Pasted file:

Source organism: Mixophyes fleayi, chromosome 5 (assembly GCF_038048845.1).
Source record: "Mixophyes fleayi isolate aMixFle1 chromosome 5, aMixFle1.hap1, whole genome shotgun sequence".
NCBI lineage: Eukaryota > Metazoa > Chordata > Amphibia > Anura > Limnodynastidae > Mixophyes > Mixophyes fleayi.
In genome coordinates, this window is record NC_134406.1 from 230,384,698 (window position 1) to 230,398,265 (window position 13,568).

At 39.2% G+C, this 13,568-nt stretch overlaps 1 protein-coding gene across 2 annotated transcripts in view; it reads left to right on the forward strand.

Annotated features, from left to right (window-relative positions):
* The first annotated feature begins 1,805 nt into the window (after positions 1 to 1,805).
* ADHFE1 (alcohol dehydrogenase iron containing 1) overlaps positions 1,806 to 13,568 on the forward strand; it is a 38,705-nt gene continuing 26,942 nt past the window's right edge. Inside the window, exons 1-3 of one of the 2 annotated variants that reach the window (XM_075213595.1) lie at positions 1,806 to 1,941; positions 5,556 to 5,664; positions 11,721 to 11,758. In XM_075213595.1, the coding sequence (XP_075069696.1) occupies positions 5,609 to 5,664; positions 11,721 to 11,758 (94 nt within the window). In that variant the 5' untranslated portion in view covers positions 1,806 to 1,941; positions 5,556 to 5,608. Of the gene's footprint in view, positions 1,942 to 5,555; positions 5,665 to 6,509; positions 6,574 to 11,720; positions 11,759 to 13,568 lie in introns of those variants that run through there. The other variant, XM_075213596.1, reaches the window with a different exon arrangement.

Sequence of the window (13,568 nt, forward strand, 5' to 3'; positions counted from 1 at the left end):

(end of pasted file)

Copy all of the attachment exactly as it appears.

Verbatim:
Source organism: Mixophyes fleayi, chromosome 5 (assembly GCF_038048845.1).
Source record: "Mixophyes fleayi isolate aMixFle1 chromosome 5, aMixFle1.hap1, whole genome shotgun sequence".
NCBI lineage: Eukaryota > Metazoa > Chordata > Amphibia > Anura > Limnodynastidae > Mixophyes > Mixophyes fleayi.
In genome coordinates, this window is record NC_134406.1 from 230,384,698 (window position 1) to 230,398,265 (window position 13,568).

At 39.2% G+C, this 13,568-nt stretch overlaps 1 protein-coding gene across 2 annotated transcripts in view; it reads left to right on the forward strand.

Annotated features, from left to right (window-relative positions):
* The first annotated feature begins 1,805 nt into the window (after positions 1 to 1,805).
* ADHFE1 (alcohol dehydrogenase iron containing 1) overlaps positions 1,806 to 13,568 on the forward strand; it is a 38,705-nt gene continuing 26,942 nt past the window's right edge. Inside the window, exons 1-3 of one of the 2 annotated variants that reach the window (XM_075213595.1) lie at positions 1,806 to 1,941; positions 5,556 to 5,664; positions 11,721 to 11,758. In XM_075213595.1, the coding sequence (XP_075069696.1) occupies positions 5,609 to 5,664; positions 11,721 to 11,758 (94 nt within the window). In that variant the 5' untranslated portion in view covers positions 1,806 to 1,941; positions 5,556 to 5,608. Of the gene's footprint in view, positions 1,942 to 5,555; positions 5,665 to 6,509; positions 6,574 to 11,720; positions 11,759 to 13,568 lie in introns of those variants that run through there. The other variant, XM_075213596.1, reaches the window with a different exon arrangement.

Sequence of the window (13,568 nt, forward strand, 5' to 3'; positions counted from 1 at the left end):